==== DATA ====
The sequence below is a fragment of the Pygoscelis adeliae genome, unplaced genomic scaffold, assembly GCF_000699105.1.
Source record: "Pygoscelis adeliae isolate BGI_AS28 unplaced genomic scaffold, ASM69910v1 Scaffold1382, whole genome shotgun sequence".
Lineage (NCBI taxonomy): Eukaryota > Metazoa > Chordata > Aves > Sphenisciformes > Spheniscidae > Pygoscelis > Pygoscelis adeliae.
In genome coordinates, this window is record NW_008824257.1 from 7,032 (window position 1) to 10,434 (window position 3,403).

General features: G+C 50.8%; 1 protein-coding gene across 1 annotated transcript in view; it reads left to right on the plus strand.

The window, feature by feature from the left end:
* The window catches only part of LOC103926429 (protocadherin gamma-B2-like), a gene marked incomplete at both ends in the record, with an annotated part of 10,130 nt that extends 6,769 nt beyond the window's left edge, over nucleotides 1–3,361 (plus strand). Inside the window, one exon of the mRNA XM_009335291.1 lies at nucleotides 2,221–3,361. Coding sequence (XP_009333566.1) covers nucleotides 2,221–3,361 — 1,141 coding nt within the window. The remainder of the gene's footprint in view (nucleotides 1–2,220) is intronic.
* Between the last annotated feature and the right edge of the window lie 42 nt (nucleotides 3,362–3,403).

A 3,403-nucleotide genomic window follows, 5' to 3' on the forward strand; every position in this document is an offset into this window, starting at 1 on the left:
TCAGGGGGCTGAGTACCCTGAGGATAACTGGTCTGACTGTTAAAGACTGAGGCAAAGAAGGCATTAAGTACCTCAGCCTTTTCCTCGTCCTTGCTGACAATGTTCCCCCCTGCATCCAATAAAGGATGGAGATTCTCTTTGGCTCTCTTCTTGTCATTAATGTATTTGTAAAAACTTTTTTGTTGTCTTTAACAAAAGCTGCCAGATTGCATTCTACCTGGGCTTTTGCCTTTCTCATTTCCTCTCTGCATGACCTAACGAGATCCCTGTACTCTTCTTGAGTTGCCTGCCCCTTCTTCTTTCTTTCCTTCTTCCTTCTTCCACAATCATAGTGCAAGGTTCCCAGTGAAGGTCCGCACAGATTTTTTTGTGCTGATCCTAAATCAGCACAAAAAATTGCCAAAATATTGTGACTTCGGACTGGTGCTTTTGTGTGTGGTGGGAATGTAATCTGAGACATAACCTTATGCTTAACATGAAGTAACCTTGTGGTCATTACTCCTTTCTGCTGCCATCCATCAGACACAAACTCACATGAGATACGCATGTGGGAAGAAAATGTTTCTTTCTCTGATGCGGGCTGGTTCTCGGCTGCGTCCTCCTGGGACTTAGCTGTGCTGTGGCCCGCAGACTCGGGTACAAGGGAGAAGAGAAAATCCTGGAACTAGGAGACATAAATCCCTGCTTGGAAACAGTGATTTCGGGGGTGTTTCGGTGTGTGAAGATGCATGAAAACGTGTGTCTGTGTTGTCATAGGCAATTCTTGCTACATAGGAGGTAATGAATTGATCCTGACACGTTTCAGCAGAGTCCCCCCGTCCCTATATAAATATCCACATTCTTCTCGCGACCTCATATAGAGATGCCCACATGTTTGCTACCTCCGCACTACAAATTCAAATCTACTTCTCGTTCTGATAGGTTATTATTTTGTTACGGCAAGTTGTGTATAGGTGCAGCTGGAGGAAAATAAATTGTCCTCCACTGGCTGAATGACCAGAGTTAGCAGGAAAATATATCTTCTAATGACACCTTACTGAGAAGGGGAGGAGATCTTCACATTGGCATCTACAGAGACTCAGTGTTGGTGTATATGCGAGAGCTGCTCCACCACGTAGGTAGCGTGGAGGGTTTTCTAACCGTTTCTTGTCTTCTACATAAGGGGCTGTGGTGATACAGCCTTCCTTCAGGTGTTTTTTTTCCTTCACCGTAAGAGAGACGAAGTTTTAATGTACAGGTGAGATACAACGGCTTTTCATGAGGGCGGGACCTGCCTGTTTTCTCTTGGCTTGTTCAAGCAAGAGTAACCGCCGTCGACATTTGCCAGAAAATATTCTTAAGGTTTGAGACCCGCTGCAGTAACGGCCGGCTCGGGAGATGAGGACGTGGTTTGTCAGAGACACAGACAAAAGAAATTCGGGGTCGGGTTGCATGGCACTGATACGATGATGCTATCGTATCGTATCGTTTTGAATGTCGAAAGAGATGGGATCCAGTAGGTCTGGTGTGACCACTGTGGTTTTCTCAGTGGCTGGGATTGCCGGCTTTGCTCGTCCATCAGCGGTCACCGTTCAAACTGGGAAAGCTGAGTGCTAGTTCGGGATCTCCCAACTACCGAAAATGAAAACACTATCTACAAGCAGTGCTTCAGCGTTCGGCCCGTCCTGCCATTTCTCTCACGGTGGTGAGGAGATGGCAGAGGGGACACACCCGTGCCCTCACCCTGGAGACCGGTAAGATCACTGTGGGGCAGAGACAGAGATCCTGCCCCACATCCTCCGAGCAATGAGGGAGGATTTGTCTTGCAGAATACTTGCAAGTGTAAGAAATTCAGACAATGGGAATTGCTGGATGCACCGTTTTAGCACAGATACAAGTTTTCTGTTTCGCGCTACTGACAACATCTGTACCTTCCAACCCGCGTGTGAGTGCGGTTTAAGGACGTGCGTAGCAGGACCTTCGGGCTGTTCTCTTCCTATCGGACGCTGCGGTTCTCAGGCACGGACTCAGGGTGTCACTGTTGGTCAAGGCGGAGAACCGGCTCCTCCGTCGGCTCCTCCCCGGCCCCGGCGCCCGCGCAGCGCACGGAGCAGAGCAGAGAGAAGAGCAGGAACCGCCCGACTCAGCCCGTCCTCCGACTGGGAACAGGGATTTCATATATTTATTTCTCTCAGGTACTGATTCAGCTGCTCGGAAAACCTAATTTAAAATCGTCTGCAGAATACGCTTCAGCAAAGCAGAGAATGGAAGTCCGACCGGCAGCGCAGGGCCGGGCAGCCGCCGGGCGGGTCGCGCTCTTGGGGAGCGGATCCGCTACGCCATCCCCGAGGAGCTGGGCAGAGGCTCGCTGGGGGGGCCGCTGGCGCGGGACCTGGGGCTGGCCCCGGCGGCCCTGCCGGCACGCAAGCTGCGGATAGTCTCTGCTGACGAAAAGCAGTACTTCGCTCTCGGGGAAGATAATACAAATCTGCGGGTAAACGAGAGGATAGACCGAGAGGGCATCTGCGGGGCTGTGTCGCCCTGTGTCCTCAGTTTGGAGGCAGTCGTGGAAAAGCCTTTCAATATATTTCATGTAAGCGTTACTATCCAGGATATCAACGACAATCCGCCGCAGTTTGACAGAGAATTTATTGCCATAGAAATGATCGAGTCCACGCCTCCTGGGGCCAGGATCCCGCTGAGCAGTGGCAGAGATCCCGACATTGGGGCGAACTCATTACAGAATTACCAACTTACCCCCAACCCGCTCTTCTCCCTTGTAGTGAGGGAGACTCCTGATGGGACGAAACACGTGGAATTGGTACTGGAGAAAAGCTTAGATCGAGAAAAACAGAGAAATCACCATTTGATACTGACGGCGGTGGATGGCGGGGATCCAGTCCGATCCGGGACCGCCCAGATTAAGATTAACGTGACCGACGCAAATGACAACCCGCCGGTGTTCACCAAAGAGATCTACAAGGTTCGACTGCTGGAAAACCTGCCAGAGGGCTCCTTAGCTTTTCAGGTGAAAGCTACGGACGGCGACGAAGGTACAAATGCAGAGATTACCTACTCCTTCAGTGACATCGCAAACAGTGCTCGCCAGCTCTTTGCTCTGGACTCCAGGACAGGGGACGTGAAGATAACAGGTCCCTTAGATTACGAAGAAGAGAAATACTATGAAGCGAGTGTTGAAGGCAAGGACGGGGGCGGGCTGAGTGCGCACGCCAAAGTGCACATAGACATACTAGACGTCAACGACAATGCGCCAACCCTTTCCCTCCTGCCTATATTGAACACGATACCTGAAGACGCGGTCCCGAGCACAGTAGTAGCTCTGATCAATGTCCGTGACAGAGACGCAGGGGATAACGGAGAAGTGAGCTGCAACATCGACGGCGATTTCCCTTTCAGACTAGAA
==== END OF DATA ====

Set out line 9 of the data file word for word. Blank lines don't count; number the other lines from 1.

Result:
A 3,403-nucleotide genomic window follows, 5' to 3' on the forward strand; every position in this document is an offset into this window, starting at 1 on the left: